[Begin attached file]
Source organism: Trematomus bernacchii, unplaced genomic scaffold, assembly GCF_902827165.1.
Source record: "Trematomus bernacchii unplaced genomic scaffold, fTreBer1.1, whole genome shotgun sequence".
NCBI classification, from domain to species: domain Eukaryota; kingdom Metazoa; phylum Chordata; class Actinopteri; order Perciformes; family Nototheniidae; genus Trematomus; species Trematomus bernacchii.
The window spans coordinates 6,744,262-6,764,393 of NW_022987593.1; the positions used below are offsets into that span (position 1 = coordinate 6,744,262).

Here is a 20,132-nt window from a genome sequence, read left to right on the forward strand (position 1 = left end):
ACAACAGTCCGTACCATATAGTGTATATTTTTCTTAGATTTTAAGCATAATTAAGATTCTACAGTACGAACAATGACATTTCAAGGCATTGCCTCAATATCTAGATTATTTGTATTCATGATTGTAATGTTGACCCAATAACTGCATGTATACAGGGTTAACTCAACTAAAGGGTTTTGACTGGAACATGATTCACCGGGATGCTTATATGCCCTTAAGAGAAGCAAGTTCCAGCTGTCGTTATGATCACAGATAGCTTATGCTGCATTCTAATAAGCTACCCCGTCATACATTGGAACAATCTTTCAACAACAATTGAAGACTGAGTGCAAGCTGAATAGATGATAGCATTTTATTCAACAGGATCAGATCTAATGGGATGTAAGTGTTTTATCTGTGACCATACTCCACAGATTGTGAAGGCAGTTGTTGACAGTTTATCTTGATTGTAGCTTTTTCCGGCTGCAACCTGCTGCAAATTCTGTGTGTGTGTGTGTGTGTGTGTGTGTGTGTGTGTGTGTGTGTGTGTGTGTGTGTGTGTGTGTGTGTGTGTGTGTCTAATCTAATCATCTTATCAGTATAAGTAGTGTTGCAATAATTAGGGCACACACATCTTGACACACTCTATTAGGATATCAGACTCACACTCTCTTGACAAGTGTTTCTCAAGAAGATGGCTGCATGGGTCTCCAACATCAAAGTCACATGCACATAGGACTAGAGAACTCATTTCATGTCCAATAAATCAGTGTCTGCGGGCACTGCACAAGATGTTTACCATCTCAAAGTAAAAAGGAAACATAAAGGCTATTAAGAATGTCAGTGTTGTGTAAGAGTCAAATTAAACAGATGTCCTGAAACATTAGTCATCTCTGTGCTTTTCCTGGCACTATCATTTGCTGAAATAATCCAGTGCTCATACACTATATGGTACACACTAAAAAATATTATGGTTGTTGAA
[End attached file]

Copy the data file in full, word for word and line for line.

Source organism: Trematomus bernacchii, unplaced genomic scaffold, assembly GCF_902827165.1.
Source record: "Trematomus bernacchii unplaced genomic scaffold, fTreBer1.1, whole genome shotgun sequence".
NCBI classification, from domain to species: domain Eukaryota; kingdom Metazoa; phylum Chordata; class Actinopteri; order Perciformes; family Nototheniidae; genus Trematomus; species Trematomus bernacchii.
The window spans coordinates 6,744,262-6,764,393 of NW_022987593.1; the positions used below are offsets into that span (position 1 = coordinate 6,744,262).

Here is a 20,132-nt window from a genome sequence, read left to right on the forward strand (position 1 = left end):
ACAACAGTCCGTACCATATAGTGTATATTTTTCTTAGATTTTAAGCATAATTAAGATTCTACAGTACGAACAATGACATTTCAAGGCATTGCCTCAATATCTAGATTATTTGTATTCATGATTGTAATGTTGACCCAATAACTGCATGTATACAGGGTTAACTCAACTAAAGGGTTTTGACTGGAACATGATTCACCGGGATGCTTATATGCCCTTAAGAGAAGCAAGTTCCAGCTGTCGTTATGATCACAGATAGCTTATGCTGCATTCTAATAAGCTACCCCGTCATACATTGGAACAATCTTTCAACAACAATTGAAGACTGAGTGCAAGCTGAATAGATGATAGCATTTTATTCAACAGGATCAGATCTAATGGGATGTAAGTGTTTTATCTGTGACCATACTCCACAGATTGTGAAGGCAGTTGTTGACAGTTTATCTTGATTGTAGCTTTTTCCGGCTGCAACCTGCTGCAAATTCTGTGTGTGTGTGTGTGTGTGTGTGTGTGTGTGTGTGTGTGTGTGTGTGTGTGTGTGTGTGTGTGTGTGTGTGTGTCTAATCTAATCATCTTATCAGTATAAGTAGTGTTGCAATAATTAGGGCACACACATCTTGACACACTCTATTAGGATATCAGACTCACACTCTCTTGACAAGTGTTTCTCAAGAAGATGGCTGCATGGGTCTCCAACATCAAAGTCACATGCACATAGGACTAGAGAACTCATTTCATGTCCAATAAATCAGTGTCTGCGGGCACTGCACAAGATGTTTACCATCTCAAAGTAAAAAGGAAACATAAAGGCTATTAAGAATGTCAGTGTTGTGTAAGAGTCAAATTAAACAGATGTCCTGAAACATTAGTCATCTCTGTGCTTTTCCTGGCACTATCATTTGCTGAAATAATCCAGTGCTCATACACTATATGGTACACACTAAAAAATATTATGGTTGTTGAA